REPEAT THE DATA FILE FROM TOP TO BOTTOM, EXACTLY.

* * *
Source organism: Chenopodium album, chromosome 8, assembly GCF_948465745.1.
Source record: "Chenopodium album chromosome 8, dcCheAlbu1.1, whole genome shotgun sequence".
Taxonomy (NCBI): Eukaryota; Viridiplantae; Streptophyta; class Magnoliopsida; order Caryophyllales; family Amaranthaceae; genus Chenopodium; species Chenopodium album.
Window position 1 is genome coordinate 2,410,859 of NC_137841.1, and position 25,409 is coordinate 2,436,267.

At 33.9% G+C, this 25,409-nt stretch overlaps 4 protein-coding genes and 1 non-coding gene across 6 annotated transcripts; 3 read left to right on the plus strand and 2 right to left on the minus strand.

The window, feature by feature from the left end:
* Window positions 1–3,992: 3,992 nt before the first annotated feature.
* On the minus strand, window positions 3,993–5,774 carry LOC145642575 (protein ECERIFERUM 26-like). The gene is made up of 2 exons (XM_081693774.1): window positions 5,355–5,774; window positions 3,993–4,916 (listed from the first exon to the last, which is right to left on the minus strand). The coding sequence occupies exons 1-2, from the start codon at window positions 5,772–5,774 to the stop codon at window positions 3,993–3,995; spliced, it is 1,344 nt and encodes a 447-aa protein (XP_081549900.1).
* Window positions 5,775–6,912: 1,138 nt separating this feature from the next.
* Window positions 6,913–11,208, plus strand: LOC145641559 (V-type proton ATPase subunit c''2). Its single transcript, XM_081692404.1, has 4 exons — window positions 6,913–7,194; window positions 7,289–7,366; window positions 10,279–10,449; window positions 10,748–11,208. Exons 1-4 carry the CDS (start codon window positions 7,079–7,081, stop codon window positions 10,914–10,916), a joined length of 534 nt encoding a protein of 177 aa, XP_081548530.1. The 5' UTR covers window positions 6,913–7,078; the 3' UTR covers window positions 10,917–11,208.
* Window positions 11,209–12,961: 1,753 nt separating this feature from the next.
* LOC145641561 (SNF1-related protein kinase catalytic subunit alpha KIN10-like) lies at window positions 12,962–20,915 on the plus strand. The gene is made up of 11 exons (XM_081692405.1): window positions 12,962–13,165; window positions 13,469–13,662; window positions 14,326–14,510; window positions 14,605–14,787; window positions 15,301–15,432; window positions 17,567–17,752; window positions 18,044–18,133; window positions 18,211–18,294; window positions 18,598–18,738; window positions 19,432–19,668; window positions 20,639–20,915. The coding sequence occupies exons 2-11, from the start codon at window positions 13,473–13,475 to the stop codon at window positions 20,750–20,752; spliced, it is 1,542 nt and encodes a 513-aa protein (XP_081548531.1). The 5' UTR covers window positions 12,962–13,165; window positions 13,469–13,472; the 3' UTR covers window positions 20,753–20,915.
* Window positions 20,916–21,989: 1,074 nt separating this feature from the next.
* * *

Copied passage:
Source organism: Chenopodium album, chromosome 8, assembly GCF_948465745.1.
Source record: "Chenopodium album chromosome 8, dcCheAlbu1.1, whole genome shotgun sequence".
Taxonomy (NCBI): Eukaryota; Viridiplantae; Streptophyta; class Magnoliopsida; order Caryophyllales; family Amaranthaceae; genus Chenopodium; species Chenopodium album.
Window position 1 is genome coordinate 2,410,859 of NC_137841.1, and position 25,409 is coordinate 2,436,267.

At 33.9% G+C, this 25,409-nt stretch overlaps 4 protein-coding genes and 1 non-coding gene across 6 annotated transcripts; 3 read left to right on the plus strand and 2 right to left on the minus strand.

The window, feature by feature from the left end:
* Window positions 1–3,992: 3,992 nt before the first annotated feature.
* On the minus strand, window positions 3,993–5,774 carry LOC145642575 (protein ECERIFERUM 26-like). The gene is made up of 2 exons (XM_081693774.1): window positions 5,355–5,774; window positions 3,993–4,916 (listed from the first exon to the last, which is right to left on the minus strand). The coding sequence occupies exons 1-2, from the start codon at window positions 5,772–5,774 to the stop codon at window positions 3,993–3,995; spliced, it is 1,344 nt and encodes a 447-aa protein (XP_081549900.1).
* Window positions 5,775–6,912: 1,138 nt separating this feature from the next.
* Window positions 6,913–11,208, plus strand: LOC145641559 (V-type proton ATPase subunit c''2). Its single transcript, XM_081692404.1, has 4 exons — window positions 6,913–7,194; window positions 7,289–7,366; window positions 10,279–10,449; window positions 10,748–11,208. Exons 1-4 carry the CDS (start codon window positions 7,079–7,081, stop codon window positions 10,914–10,916), a joined length of 534 nt encoding a protein of 177 aa, XP_081548530.1. The 5' UTR covers window positions 6,913–7,078; the 3' UTR covers window positions 10,917–11,208.
* Window positions 11,209–12,961: 1,753 nt separating this feature from the next.
* LOC145641561 (SNF1-related protein kinase catalytic subunit alpha KIN10-like) lies at window positions 12,962–20,915 on the plus strand. The gene is made up of 11 exons (XM_081692405.1): window positions 12,962–13,165; window positions 13,469–13,662; window positions 14,326–14,510; window positions 14,605–14,787; window positions 15,301–15,432; window positions 17,567–17,752; window positions 18,044–18,133; window positions 18,211–18,294; window positions 18,598–18,738; window positions 19,432–19,668; window positions 20,639–20,915. The coding sequence occupies exons 2-11, from the start codon at window positions 13,473–13,475 to the stop codon at window positions 20,750–20,752; spliced, it is 1,542 nt and encodes a 513-aa protein (XP_081548531.1). The 5' UTR covers window positions 12,962–13,165; window positions 13,469–13,472; the 3' UTR covers window positions 20,753–20,915.
* Window positions 20,916–21,989: 1,074 nt separating this feature from the next.